ERDENET, ORKHON PROVINCE, MONGOLIA — At the largest secondary school in Orkhon province, the busy halls go quiet on weekends. But in Classroom 9B, four teenagers fill the silence with cheerful chatter one Saturday as they decorate a purple cardboard box labeled “Girls’ Kit.”
As they fill the box with disposable sanitary pads and wipes, they marvel at how this simple, low-tech solution makes a huge difference for themselves and their classmates — who avoid carrying or asking for pads, due to the cost and the embarrassment they associate with their monthly periods.
“When I ask my girl classmates for a menstrual pad, they say they don’t have one, and it’s embarrassing to ask my teacher,” says B. Emujin, a 16-year-old who recalls panicking two years ago when she unexpectedly got her period in class and the blood soaked through her pants.
“I immediately wiped the chair for fear of being ridiculed and insulted if the children in the class found out about it,” says Emujin, who asked not to use her full name due to the stigma over this issue.
After nearly a decade of domestic and international assessments confirming these challenges but failing to implement solutions, Emujin and her peers across the country are taking matters into their own hands: building and installing what they call “emergency kits for girls” in their school bathrooms.
Myagmarsuren Battur, GPJ Mongolia
The Mongolian government, civil society organizations and the private sector need to work together on water, sanitation and hygiene issues, especially in rural areas, says Evariste Kouassi-Komlan, a United Nations Children’s Fund representative in Mongolia. For children of herders and others from those communities, who predominantly live in dormitories during the academic year, the absence of parental support can make managing menstruation even more difficult, according to a 2016 UNICEF report.
“Being able to maintain menstrual hygiene is a fundamental human right. Girls should not be insulted because of menstruation,” he says. “UNICEF is working with the government to ensure that school water and sanitation facilities are safe, hygienic and accessible to support girls’ menstrual hygiene.”
According to the National Statistics Office, more than 355,000 girls study in Mongolia’s 848 secondary schools. At current market prices, it could require 2 billion Mongolian togrog ($636,000) per month to supply them all with pads.
Munkhtsetseg Tserenjamts, a Parliament member representing the Sukhbaatar district in Ulaanbaatar, the capital, says the government should invest in girls’ sanitary needs, at least in the country’s 562 rural schools, where students commonly live in dormitories and have less access to pads. If there isn’t room in the current budget, this initiative could seek funding from nongovernmental organizations, she says.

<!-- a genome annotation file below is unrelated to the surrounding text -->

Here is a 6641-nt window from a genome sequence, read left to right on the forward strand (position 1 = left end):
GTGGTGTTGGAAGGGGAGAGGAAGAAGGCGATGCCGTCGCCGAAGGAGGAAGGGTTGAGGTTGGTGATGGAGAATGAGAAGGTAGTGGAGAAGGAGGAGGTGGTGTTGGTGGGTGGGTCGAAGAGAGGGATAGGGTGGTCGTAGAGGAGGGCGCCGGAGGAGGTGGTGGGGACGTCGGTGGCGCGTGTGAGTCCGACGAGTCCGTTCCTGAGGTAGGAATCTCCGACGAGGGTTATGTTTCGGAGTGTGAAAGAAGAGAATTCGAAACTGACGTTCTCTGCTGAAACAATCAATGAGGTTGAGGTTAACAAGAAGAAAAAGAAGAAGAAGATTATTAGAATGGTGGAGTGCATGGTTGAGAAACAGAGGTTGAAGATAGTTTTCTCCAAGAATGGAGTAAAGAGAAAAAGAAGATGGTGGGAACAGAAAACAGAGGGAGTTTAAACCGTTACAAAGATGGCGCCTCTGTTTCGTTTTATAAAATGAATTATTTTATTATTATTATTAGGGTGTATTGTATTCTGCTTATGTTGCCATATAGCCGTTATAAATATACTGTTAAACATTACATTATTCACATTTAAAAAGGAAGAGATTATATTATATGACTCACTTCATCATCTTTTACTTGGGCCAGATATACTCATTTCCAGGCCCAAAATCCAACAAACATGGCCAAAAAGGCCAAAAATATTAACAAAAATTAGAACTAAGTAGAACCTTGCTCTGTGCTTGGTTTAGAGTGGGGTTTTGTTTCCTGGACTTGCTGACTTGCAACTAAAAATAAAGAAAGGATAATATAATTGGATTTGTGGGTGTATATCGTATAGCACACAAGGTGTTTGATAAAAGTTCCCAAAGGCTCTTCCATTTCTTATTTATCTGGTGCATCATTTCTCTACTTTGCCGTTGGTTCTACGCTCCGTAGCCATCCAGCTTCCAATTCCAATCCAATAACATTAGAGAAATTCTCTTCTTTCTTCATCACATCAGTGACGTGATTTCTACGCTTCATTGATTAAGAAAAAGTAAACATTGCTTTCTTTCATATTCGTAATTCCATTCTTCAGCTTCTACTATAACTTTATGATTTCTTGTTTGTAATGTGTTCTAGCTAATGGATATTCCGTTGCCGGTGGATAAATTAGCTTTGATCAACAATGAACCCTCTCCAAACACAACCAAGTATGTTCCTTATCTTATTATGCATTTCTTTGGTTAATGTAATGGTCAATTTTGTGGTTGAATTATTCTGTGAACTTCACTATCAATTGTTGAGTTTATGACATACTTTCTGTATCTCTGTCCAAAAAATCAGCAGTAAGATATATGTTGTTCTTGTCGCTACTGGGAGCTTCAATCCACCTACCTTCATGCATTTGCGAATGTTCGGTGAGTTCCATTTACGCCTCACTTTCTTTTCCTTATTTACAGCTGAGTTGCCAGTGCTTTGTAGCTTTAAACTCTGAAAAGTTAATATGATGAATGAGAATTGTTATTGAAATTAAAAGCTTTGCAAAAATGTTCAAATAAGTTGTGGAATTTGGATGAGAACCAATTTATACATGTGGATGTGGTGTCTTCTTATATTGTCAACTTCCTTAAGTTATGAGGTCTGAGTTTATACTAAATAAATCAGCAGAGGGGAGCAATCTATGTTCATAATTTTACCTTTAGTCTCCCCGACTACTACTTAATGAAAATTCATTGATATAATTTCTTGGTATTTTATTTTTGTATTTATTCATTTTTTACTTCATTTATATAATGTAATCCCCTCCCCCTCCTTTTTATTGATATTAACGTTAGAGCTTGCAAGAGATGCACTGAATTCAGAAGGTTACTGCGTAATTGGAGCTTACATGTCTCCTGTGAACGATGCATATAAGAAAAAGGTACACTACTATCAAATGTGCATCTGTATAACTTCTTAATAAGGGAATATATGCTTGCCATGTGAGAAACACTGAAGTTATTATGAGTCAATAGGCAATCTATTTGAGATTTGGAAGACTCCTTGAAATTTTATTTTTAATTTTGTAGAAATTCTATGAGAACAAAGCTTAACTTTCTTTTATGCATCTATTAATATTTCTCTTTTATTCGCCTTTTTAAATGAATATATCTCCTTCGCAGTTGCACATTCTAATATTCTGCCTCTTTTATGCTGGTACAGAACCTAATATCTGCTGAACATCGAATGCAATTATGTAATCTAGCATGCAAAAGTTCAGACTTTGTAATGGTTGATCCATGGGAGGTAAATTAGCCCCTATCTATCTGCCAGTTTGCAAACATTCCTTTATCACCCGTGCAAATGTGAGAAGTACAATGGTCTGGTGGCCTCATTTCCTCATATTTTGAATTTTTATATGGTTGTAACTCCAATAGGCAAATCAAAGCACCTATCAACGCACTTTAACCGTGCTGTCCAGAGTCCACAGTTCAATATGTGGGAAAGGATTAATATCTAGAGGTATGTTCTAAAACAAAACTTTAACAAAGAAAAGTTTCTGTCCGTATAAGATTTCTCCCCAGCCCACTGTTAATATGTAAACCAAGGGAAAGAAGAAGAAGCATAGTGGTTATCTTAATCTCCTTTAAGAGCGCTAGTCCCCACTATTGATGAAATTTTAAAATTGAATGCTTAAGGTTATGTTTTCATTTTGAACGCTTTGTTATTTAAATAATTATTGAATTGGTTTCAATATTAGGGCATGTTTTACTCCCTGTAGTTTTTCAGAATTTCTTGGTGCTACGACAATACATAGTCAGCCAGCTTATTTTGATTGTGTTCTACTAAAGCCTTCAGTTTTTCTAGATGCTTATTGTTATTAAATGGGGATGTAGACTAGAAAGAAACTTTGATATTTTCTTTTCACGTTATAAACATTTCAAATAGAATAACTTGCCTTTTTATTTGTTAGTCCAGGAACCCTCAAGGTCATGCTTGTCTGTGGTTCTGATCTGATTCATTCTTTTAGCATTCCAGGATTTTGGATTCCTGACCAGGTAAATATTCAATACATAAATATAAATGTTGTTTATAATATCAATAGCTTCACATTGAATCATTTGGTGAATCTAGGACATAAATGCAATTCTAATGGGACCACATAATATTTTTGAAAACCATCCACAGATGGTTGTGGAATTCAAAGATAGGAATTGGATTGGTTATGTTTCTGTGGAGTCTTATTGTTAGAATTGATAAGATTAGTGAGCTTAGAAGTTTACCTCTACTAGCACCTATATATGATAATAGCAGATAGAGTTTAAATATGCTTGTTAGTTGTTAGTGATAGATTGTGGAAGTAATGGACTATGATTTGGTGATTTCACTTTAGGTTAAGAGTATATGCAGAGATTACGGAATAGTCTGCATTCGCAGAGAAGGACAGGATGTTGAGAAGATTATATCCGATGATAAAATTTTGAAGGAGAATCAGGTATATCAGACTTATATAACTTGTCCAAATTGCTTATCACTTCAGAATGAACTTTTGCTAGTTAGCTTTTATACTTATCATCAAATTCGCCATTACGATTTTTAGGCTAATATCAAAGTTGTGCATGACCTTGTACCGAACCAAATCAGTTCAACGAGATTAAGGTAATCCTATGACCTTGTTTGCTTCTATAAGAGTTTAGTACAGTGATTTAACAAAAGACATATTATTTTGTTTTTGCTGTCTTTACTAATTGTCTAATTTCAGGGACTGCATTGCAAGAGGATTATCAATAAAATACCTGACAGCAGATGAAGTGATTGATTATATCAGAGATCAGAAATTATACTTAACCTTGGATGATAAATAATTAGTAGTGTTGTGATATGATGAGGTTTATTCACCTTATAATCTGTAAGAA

“Menstruation does not need to be a stigma,” she says. “It is unacceptable to be embarrassed and miss classes because of menstruation. Therefore, it is time for us to address this issue.”
In February, she and the 12 other women members of the 76-member State Great Hural, the Mongolian Parliament, submitted a budget proposal to provide free menstrual supplies in schools and dormitories, along with a tax exemption and price reduction for these types of products. A working group is now conducting a feasibility study, which will inform a draft law that Munkhtsetseg hopes to present to the government by 2024.
Some Mongolians oppose the idea of providing free period products to girls in schools, however, citing the cost.
“It is wrong to teach children to expect free care from an early age. Parents are responsible for meeting these needs,” says Ganbold Baldandorj, a self-employed resident of Orkhon province who says he would object to a tax increase to fund this project.
But Munkhtsetseg says that girls should not be discriminated against because of their natural needs, and that Mongolia’s schoolgirls are an important investment for the country’s future.
“This is a way to protect the rights of girls,” she says.
Khorloo Khukhnokhoi, GPJ Mongolia
In the absence of a national-level solution, the grassroots “emergency kit for girls” project has quickly spread throughout the country.
“Adults do not understand this problem very well, so we girls have dared to do it ourselves,” says Narangoo Ganhuyag, an 18-year-old who is in her final year at Ulaanbaatar’s 17th General Education School, among the earliest adopters of the kit campaign.
The Princess Center for the Protection of Girls’ and Women’s Rights, a nongovernmental organization, has helped popularize the efforts through social media posts since February. After seeing the idea shared on the center’s Facebook page, Anujin Gantulga, a 16-year-old in Orkhon province, says her classmates and teacher got excited about making one for their own school — where she says it’s common for boys to tease girls if they are discovered carrying sanitary pads in their bags.
“Since the day the box was installed, thank-you messages from many known and unknown girls have come. It worked out better than we ever imagined,” Anujin says.
Khorloo Khukhnokhoi, GPJ Mongolia
As they see girls installing the boxes and dipping into their lunch money to keep them supplied, teachers and other adult volunteers have begun joining the effort.
“It’s really great that the girls took up this issue and solved it without questioning anyone,” says Lkhagvajargal Bayarsaikhan, a high school teacher at the 8th Comprehensive School in Orkhon province. “We, teachers and staff, have to support this.”